This is where Watchman shines. It’s not going to become an American classic, but it is much more thought-provoking. In Mockingbird, the line between good and bad is largely clear. Not so in Watchman, and it forces the reader to consider not only the abstract concepts of race, but how to address racism in the real world. Is it right to burn down all the injustice in a sweeping blaze of righteous indignation, or is it better to slowly work to help those who can be helped and let the rest fade away? And if it’s better to work slowly, is that a position that can only be held by the privileged while the oppressed are forced to endure more oppression?

There’s no doubt that To Kill a Mockingbird is a better book: artistically, commercially, and politically. But Go Set a Watchman is an important follow-on, and I’m glad it has seen the light of day. I only hope that Harper Lee really does feel the same way.

What3Words as a password generator

One of my coworkers shared an interesting site last week. What3Words assigns a three-word “address” to every 3m-by-3m square on Earth. The idea behind the site is that many areas of the world don’t have street numbers and names, and a three-word combination is much easier to remember than latitude/longitude pairs. Similar combinations are deliberately placed far apart so as to make them unambiguous.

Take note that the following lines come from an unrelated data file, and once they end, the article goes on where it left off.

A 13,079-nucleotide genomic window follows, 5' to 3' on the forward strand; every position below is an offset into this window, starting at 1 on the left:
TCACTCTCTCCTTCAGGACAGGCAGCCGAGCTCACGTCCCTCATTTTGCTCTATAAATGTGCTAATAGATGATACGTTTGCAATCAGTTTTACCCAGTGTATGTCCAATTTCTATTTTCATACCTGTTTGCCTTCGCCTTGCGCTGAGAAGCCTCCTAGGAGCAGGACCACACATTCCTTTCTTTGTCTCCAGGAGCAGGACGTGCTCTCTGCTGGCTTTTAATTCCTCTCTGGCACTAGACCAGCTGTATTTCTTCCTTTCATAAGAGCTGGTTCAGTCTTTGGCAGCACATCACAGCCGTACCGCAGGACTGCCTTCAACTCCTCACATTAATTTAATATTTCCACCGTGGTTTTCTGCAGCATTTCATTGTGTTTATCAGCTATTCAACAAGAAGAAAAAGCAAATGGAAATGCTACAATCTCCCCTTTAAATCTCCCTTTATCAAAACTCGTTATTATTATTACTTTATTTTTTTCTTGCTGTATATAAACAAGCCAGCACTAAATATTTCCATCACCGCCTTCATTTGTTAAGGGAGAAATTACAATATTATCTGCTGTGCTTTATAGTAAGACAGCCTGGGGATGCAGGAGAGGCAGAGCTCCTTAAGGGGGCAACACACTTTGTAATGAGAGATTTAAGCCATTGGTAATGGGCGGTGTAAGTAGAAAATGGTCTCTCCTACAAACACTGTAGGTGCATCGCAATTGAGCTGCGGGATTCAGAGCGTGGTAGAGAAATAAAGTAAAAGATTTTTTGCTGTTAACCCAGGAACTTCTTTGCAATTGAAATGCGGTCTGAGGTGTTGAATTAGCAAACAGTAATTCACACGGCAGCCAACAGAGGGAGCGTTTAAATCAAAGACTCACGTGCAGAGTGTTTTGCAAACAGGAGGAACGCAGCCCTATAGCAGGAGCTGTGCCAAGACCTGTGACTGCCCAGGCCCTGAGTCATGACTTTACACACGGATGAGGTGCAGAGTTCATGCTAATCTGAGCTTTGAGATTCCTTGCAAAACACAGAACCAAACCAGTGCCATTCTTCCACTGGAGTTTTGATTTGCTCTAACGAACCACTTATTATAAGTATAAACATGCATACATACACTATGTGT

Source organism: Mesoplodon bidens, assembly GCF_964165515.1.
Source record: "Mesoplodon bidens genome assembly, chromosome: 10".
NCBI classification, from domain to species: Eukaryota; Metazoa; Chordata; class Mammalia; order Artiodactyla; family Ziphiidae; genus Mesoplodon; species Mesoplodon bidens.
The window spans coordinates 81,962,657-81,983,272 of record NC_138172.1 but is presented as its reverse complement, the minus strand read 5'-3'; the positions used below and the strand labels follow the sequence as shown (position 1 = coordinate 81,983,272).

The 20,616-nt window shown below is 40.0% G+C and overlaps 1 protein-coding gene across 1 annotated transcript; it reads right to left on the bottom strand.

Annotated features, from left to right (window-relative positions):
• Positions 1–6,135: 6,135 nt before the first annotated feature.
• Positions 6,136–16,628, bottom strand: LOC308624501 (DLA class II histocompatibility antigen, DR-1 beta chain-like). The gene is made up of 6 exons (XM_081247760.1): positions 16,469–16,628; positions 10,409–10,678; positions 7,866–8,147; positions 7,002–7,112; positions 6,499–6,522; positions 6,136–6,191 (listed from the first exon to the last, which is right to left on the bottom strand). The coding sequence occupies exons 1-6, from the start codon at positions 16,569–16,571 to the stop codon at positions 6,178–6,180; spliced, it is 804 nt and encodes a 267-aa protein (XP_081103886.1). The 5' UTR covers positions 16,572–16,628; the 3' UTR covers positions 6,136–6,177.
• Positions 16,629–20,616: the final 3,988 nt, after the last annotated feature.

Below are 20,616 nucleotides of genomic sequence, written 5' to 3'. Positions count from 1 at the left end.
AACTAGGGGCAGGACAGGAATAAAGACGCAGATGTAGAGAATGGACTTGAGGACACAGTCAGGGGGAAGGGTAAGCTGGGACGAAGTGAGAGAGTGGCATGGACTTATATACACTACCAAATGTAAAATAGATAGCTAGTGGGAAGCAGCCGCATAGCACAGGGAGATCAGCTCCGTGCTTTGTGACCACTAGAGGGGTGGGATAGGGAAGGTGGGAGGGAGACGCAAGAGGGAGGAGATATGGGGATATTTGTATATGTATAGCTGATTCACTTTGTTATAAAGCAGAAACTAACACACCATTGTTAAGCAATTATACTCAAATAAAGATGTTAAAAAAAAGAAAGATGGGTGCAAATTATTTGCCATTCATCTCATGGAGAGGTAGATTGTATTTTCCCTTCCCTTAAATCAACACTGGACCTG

It’s an interesting idea, but I immediately began thinking of a different use for it. What if people used it to come up with long, memorable, and hard-to-guess passwords? After all, the longer a password is (generally speaking), the better it is. And while correcthorsebatterystaple might be amusing, it’s much easier to remember a place. So you pick a memorable spot on the map and now you have a long password that you can look up if you forget it.


XKCD "Password Strength" by Randall Munroe. Used under the Creative Commons Attribution-NonCommercial 2.5 license.